My twenties were spent on a rollercoaster of symptoms on and off again, and things worsened as stress piled on. Winter months were the worst, and I was often weak and bedridden. I was diagnosed later with Ebstein-Barr virus which when activated under stress, caused me to feel all these symptoms. Then another doctor said I was hypoglycemic, and I had low oxygen levels and blood pressure. It was when I started dropping things easily, having issues grabbing a pen/pencil to write, forgetting easily, finding some of my memories were either minimal or gone, having difficulty reading and articulating what I was seeing, and having a hard time finding words when I was speaking, it became evident something was wrong. I thought I could possibly be suffering from a tumor or early dementia, so I sought a neurologist who requested an MRI of my brain, and found what she called a “scar”. She asked me repetitively if I had fallen, had a car accident, or hit my head and I would answer no to all her questions. She looked puzzled and even more puzzled when she discovered I had severely low B-12, suggesting not treating soon could cause brain damage. I thought we had the answer, so I went on B-12 injections and rechecked my blood levels until they were raised to a normal amount. Still, after that, I was having symptoms.
I started to bruise easily and my hair was falling out. I wasn’t convinced I had the answers but at this point, I was a mommy to two little boys and had to stay strong, for them. I went through a difficult divorce, which also threw me into another sick season. At this point, I sought out an infectious disease provider in my area to take over my medical care. Perhaps there was an immune deficiency issue I was having and he would find it for me. I told him all my symptoms and he promised to figure it out, and on February 14th, 2017, I got a call from his office. The nurse said “Everything was normal but you tested positive for Lyme disease, do you have a dog?” I responded no. She went on to ask if I had been in the woods, and recall a bite or a bullseye rash. I responded it was the dead of winter, obviously not. She told me not to worry, two weeks of doxycycline would take care of it. I was relieved to finally get a diagnosis and finally feel like I was not crazy. I read about Lyme before and I was pretty sure I asked to be tested for it, but the tests came back normal. Perhaps they missed it? But I would learn later about faulty lab testing.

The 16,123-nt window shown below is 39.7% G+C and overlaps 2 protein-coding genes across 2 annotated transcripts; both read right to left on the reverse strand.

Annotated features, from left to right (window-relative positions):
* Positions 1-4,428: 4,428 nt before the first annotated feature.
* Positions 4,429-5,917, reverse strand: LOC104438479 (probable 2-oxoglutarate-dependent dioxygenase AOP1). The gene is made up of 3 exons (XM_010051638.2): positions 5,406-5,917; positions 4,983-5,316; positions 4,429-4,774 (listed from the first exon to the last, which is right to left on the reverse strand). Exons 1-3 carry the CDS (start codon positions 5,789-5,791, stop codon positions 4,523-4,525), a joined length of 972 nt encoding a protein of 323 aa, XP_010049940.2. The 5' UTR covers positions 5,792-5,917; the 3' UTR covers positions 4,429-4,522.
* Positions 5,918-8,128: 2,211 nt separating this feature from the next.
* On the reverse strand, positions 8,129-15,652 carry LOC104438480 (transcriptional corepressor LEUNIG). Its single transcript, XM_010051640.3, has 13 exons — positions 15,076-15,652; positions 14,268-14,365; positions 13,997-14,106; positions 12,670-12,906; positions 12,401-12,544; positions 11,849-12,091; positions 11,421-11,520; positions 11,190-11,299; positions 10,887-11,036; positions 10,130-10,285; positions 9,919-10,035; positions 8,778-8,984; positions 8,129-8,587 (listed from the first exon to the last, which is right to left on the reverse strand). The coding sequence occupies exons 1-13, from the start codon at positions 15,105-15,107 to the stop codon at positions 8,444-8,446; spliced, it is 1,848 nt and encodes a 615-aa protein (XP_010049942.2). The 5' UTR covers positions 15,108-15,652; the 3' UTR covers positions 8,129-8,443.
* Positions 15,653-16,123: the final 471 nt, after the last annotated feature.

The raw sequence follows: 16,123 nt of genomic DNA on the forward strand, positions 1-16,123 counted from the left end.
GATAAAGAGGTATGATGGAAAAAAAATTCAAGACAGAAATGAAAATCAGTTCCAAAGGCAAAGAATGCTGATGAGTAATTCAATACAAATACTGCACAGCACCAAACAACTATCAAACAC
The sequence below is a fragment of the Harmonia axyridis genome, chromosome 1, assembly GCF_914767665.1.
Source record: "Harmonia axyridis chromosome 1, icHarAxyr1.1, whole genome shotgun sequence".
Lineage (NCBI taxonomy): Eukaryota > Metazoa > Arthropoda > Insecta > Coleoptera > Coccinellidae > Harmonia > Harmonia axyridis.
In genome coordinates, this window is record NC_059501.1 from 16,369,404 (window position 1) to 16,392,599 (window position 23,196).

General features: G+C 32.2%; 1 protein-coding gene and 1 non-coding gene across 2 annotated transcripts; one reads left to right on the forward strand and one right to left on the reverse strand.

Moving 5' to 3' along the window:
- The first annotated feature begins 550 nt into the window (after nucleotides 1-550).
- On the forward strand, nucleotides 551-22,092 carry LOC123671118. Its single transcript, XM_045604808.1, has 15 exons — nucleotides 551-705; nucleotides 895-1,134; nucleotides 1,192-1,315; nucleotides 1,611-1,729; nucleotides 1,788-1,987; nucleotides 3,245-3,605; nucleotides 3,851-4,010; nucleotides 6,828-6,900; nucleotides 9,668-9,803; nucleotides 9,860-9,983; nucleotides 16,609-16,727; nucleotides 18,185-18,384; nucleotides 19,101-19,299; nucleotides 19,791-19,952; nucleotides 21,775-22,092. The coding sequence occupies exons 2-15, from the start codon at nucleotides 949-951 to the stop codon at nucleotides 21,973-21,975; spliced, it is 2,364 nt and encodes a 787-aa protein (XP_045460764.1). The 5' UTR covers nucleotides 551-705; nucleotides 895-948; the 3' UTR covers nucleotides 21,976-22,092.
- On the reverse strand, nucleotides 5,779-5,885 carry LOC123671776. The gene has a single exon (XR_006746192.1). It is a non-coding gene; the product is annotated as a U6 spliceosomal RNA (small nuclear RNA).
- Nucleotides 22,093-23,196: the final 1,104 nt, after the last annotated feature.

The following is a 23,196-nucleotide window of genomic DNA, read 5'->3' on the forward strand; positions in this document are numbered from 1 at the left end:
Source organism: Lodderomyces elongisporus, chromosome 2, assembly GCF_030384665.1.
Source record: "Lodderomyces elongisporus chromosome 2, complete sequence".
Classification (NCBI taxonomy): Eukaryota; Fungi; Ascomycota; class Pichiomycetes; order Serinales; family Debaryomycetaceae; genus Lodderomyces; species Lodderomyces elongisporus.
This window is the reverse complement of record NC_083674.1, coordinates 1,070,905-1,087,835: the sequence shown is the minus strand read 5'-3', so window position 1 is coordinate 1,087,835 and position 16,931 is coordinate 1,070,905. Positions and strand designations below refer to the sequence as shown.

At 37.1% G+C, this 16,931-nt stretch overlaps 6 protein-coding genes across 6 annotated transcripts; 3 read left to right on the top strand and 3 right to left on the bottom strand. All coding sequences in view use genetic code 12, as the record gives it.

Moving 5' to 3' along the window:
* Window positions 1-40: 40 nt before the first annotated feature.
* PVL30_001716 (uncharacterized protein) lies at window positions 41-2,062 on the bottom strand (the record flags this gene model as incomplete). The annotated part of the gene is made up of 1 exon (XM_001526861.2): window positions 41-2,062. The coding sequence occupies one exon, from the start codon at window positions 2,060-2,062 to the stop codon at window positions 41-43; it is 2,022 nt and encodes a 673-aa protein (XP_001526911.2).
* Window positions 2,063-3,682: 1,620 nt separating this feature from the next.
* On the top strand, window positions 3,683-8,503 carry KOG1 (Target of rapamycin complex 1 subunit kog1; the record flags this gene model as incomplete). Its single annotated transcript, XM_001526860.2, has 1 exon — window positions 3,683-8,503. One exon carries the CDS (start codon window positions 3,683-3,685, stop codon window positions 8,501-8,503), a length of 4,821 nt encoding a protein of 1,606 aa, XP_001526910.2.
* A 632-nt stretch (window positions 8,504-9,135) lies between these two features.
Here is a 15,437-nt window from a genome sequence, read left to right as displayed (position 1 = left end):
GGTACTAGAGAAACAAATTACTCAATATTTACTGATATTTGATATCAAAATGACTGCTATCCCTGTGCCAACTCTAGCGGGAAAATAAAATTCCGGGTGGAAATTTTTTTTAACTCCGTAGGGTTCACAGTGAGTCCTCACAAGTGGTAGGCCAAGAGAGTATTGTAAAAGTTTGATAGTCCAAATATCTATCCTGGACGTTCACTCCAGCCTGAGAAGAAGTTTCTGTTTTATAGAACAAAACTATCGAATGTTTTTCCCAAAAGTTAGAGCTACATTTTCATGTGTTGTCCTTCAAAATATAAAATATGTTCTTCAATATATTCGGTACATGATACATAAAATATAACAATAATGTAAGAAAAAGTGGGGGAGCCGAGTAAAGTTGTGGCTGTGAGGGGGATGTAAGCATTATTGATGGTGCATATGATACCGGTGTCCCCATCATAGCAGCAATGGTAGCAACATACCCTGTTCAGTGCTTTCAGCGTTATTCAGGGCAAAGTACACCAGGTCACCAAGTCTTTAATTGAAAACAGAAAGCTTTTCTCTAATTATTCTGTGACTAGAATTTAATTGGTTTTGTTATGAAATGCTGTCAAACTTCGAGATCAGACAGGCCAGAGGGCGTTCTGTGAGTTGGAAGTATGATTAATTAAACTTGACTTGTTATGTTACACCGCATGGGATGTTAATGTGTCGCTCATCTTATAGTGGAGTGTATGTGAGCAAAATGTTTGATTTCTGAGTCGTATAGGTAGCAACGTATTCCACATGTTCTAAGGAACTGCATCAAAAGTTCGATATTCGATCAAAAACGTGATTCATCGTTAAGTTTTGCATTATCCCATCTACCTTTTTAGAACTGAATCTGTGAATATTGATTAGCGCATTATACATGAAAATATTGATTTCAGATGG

I went through the treatment, hopeful it would get me feeling back to normal, but it didn’t. I would later return and ask him if he would be okay to continue my care under a Lyme Literate Medical Doctor (LLMD) and with his blessing, I continued my care to one in my area who then placed me on IV Rocephin for one month. I felt slightly better but all symptoms would slowly return and then I found myself on rounds of other antibiotics, antivirals, and finally herbal treatments. I am still searching for my cure, but I am pretty sure there is none. The only thing I can do is keep myself above water by being kinder to my body maintaining a healthy lifestyle and regularly detoxing. My mental health state is not the best, but medication and intense regular therapy keep me functioning at close to normal levels. I get regular flare-ups but the bad days don’t last very long. I have issues with my vision that makes it difficult to drive at highway speeds, so I find my way around that with my husband taking the wheel most days, or grabbing an Uber as often if I need to get somewhere that’s pretty far. I do find myself extremely sensitive at times and easily moved to tears or triggered to panic attacks. It’s embarrassing but my loved ones have learned to help me cope and medications do help a lot. I have at times felt like this was how I would die, suffocating in the hands of “Lyme brain”, but I don’t think death is my answer, not until I am in my late 80’s or 90’s at least! I am motivated to fight and survive for the sake of my family, friends, and myself. Although I always wanted to plan events, I realized that large-scale events were not feasible due to my battle with Lyme disease. However, I found joy in creating intimate events.